• Outlook – right click on the message, Message options, Internet headers
  • Thunderbird – select message, View, Message Source
  • Hotmail – open message, down-arrow (next to Reply) View message source
  • Yahoo mail – select message, Actions, View Full Header
  • Yahoo mail – open message, (lower right) Full Headers
  • Gmail – open message, down-arrow (next to Reply)  Show original

Example header

This header is an actual header that has been modified for privacy and has note references added.   The email was sent from hotmail web mail client to gmail while logged on to ISP Comcast.   The red (note ) entries were added by me and refer to the notes below.

Delivered-To:  (note 2)
Received: by with SMTP id r19cs257980wbt;
        Thu, 10 Mar 2011 19:11:51 -0800 (PST)  (note 8 )
Received: by with SMTP id cq11mr968009ibb.43.1299813110370;
        Thu, 10 Mar 2011 19:11:50 -0800 (PST) (note 8 )
Return-Path: <>  (note 1)
Received: from ( [])
        by with ESMTP id 37si9198274ibi.3.2011.;
        Thu, 10 Mar 2011 19:11:50 -0800 (PST)  (note 7)
Received-SPF: pass ( domain of designates as permitted sender) client-ip=;
Authentication-Results:; spf=pass ( domain of designates as permitted sender)
Received: from SNT107-W54 ([]) by with Microsoft SMTPSVC(6.0.3790.4675);
	 Thu, 10 Mar 2011 19:11:12 -0800  (note 6)
Message-ID: <SNT107-W5483456B1A4B35B07E894796CB0@phx.gbl>
Content-Type: multipart/alternative;
X-Originating-IP: []  (note 5)
From: Mr. Sender <>
To: "" <>
Subject: ISP is Comcast - email from Hotmail to Gmail
Date: Thu, 10 Mar 2011 19:11:11 -0800
Importance: Normal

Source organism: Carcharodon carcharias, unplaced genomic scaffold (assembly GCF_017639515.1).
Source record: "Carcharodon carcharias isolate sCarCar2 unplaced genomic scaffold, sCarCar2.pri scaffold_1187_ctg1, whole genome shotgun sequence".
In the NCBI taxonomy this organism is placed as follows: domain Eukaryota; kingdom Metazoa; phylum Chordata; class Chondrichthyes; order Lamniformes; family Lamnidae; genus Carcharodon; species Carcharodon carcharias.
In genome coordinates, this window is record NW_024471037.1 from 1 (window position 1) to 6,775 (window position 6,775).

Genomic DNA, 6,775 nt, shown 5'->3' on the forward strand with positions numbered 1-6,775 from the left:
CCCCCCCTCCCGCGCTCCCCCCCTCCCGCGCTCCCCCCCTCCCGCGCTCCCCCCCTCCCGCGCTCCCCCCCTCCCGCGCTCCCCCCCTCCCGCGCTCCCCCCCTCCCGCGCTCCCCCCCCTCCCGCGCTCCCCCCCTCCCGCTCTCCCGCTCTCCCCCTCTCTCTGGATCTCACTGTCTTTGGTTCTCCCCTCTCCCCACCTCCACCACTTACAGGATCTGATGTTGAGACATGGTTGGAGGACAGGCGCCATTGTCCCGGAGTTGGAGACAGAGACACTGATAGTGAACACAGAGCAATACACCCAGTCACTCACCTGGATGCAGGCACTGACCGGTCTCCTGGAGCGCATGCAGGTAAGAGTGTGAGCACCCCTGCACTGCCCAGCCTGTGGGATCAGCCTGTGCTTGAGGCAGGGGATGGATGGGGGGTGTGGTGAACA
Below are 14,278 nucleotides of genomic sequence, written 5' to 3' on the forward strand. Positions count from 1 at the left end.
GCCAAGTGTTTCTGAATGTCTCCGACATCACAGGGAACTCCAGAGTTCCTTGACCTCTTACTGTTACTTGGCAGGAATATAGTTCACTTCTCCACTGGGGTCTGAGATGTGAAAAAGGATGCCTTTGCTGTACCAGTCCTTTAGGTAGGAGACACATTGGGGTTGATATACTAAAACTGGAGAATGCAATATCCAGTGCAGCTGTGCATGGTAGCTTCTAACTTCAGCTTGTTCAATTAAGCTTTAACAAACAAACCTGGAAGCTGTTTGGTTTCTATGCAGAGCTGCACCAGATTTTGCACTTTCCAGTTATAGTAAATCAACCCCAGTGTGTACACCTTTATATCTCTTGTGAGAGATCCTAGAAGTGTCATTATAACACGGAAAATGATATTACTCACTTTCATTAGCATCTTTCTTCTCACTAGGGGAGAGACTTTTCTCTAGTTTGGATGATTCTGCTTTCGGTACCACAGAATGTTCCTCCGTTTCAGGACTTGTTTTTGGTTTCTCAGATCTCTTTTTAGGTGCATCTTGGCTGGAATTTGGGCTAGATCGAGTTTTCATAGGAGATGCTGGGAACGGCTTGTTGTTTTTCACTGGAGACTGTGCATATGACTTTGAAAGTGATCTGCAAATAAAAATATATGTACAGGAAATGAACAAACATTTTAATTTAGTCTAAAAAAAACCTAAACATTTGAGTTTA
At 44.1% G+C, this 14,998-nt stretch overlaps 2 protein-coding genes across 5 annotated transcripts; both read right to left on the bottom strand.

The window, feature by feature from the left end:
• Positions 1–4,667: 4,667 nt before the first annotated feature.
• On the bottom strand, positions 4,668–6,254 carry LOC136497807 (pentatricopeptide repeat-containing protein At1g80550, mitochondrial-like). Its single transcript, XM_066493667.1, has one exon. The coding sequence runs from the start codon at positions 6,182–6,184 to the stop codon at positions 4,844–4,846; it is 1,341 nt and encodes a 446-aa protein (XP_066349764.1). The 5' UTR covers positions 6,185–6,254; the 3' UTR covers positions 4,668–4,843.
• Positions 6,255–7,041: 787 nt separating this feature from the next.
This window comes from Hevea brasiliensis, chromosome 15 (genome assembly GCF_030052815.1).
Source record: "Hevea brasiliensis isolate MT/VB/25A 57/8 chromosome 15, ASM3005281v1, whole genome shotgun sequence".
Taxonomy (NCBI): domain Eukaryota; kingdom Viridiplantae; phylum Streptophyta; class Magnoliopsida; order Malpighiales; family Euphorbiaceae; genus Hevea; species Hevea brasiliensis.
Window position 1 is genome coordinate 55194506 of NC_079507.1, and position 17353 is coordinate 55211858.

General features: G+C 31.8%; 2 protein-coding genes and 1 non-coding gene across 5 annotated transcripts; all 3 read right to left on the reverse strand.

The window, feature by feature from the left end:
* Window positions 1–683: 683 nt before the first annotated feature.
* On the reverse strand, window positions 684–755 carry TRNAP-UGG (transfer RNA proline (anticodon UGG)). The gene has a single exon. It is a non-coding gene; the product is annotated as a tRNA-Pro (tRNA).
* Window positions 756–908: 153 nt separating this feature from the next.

MIME-Version: 1.0
X-OriginalArrivalTime: 11 Mar 2011 03:11:12.0199 (UTC) FILETIME=[F9AC2570:01CBDF99]



  1. The sender email was changed to for privacy
  2. The recipient email address was changed to recipient@gmail for privacy
  3. The email was sent while logged on to Hotmail web mail client
  4. The client PC was logged on to ISP Comcast
  5. This is the public IP of the PC on ISP Comcast
  6. Relay email transfer in Hotmail
  7. Transfer email from Hotmail to Gmail
  8. Relay email transfer in Gmail (there are two)

Notes on reading email headers

  • Read Received fields from the bottom up to get the correct order
  • Internet Message Format header fields are simple to forge, just put whatever in your email client.
  • Received fields as added by SMTP are the most reliable for tracing the path and origin of the email.
  • Received fields may include more information than from and by, such as IP, hosts, HELO/EHLO, date/time, ID
  • Received fields may be sparse for internal relay and gateway operations due to security
  • Received: IP addresses are reliable (?)
  • X- fields are experimental fields added by email clients or servers and may be useful valid information or may be forged
  • any header fields may be forged (?)
  • Email clients (Outlook, Thunderbird, etc) may send originating information including LAN IP, LAN node name
  • Web email clients (Hotmail, Yahoo mail, Gmail, etc) may send originating ISP IP information

Resources – who owns the IP – geographic location of the IP

LuxSci  –  The Case For Email Security – SMTP and Email

Academic Computing and Communications Center – Headers of a Legit Email Message


Internet email headers can tell us a lot about the origin and travel of the message but must be read carefully because the information can be forged.